Calgary will have its first snow route parking ban of the fall, er, winter season, after an autumn snowstorm dumped as much as 30 to 35 centimeters in some parts of the city.
The parking ban will come into effect at 10 a.m. Wednesday and will remain in effect for 72 hours, or until the city declares it ended.
Traffic was snarled and more than 80 buses were stranded on Calgary roadways during peak hours, making for a tense commute Tuesday. Both the Calgary Fire Department and Calgary Waste and Recycling units were brought in to help pull them out.
The city’s Emergency Operations Center was opened, bringing all of the resources needed to deal with the ongoing situation under one roof to deal with the largest October snowfall in a 24 hour period in 60 years.
“We had a bit of a tough start, but I’m proud with how we’ve been moving forward,” said Tom Sampson, Chief of Calgary’s Emergency Management Agency.
The tough start was the result of the snow timing, city officials said. The city’s roads department was aware of the impending snow but having heavy accumulation so quickly prior to peak morning hours presented challenges, said City roads maintenance manager, Bill Biensch.
“With this storm it was timing. We had wet roads at 11 last night,” said Biensch.
“A number of bands of heavy accumulation came in. Those stayed on the road. We had 19 cm over very short period of time. It makes it very hard to clear the entire network.”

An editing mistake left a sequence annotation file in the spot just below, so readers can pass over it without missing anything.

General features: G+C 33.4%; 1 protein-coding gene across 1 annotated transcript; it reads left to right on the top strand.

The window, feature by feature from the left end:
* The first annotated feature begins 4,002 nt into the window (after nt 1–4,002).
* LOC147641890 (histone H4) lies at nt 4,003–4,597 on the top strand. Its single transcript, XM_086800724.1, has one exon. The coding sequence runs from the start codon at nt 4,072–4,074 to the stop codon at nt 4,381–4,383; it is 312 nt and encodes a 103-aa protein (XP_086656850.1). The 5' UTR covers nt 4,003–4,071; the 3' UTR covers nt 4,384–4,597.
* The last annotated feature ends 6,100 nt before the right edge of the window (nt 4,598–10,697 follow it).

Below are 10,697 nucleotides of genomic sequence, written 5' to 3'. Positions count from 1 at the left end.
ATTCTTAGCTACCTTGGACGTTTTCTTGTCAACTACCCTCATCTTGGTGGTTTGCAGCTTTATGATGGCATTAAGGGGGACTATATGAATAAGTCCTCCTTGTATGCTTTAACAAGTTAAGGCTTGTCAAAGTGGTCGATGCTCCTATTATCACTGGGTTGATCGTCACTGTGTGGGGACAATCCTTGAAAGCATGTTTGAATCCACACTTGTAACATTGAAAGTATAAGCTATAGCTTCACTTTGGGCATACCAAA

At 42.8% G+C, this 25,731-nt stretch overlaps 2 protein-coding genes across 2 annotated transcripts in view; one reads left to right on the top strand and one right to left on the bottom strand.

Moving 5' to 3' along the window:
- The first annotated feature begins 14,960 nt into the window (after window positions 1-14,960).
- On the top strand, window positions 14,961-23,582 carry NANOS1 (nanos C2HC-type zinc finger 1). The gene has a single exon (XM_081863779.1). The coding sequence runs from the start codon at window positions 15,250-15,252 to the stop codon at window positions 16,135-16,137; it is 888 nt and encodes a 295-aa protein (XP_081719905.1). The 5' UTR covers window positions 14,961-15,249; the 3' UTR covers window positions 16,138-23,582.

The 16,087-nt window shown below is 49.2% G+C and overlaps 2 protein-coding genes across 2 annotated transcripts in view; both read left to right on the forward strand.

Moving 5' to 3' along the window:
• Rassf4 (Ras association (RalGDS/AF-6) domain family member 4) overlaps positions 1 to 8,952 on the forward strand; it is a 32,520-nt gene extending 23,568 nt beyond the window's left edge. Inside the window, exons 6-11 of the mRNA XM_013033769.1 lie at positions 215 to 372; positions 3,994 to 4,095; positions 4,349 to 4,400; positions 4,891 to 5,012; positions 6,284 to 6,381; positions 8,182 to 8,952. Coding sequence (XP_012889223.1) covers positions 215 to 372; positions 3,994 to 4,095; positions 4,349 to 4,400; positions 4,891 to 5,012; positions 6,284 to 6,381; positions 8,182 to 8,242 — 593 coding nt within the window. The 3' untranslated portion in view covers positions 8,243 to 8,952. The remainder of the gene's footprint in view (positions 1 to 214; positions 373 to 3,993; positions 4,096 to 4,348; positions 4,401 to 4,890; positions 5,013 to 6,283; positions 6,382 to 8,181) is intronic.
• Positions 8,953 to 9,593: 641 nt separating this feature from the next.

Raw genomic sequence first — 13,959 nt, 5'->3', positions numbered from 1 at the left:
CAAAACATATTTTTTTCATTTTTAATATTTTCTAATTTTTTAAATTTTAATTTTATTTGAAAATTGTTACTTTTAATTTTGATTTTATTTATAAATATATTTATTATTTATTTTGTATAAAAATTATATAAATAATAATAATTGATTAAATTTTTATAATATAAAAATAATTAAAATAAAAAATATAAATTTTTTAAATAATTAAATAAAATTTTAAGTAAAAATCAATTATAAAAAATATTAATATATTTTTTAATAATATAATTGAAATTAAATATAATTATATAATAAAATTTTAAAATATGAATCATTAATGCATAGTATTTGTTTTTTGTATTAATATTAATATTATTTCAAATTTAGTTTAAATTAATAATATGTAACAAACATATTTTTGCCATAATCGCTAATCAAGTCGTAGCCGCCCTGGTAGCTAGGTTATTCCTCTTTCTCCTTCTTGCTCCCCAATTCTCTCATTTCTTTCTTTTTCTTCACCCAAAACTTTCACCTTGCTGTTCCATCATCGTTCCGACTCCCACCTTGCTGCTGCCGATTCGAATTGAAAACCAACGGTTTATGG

On Tuesday afternoon, Calgary Police reported 251 collisions between 11 p.m. Monday and 4:30 p.m. Tuesday.
Calgary Transit manager Doug Morgan said with dozens of buses out of commission, it made for a troubling commute.
“I’ll be honest. We were challenged,” said Morgan, noting that they ask bus drivers to come to a stop as close to the curb as possible, and that’s where they were getting stuck.
Morgan said they’d be working hard to improve drive home for transit commuters but asked that Calgarians be prepared for some delays. He said they’re asking Calgary Transit clients in hilly areas to go to the detour stops so that buses aren’t required to go up and down the hills where they’re more likely to get stuck.
Biensch said the city roads department is still on summer scheduling, working on road paving, and they had to ask some workers to stay late and others to come in early to fill snow clearing crews.
Their typical winter schedule doesn’t start until Oct. 15, and despite that, when the call went out to their outside contractors, 85 per cent were able to help.
He said there were 16 graders and 43 trucks out on Calgary roads and they would be running full tilt until the roads situation was under control.
That’s one reason the snow route parking ban is in place.
Mayor Naheed Nenshi reiterated the need for the snow route parking ban, even if sunny skies and warmer temperatures were forecast for Wednesday.
“With the turn in the weather, we should be able to get this under control relatively quickly,” he said.
He noted that a Facebook reminder came up today and it showed snow on Oct. 2 in 2017, too.
“So maybe this is a thing now,” he said.
Nenshi said all departments were working hard to make things better for the afternoon drive home.
“We anticipate the afternoon rush hour will be better than the morning, but still not great,” Nenshi said.
“As I always say, you can’t plow it before it falls.”
Calgarians can check out the city’s website for more information on the snow route parking ban.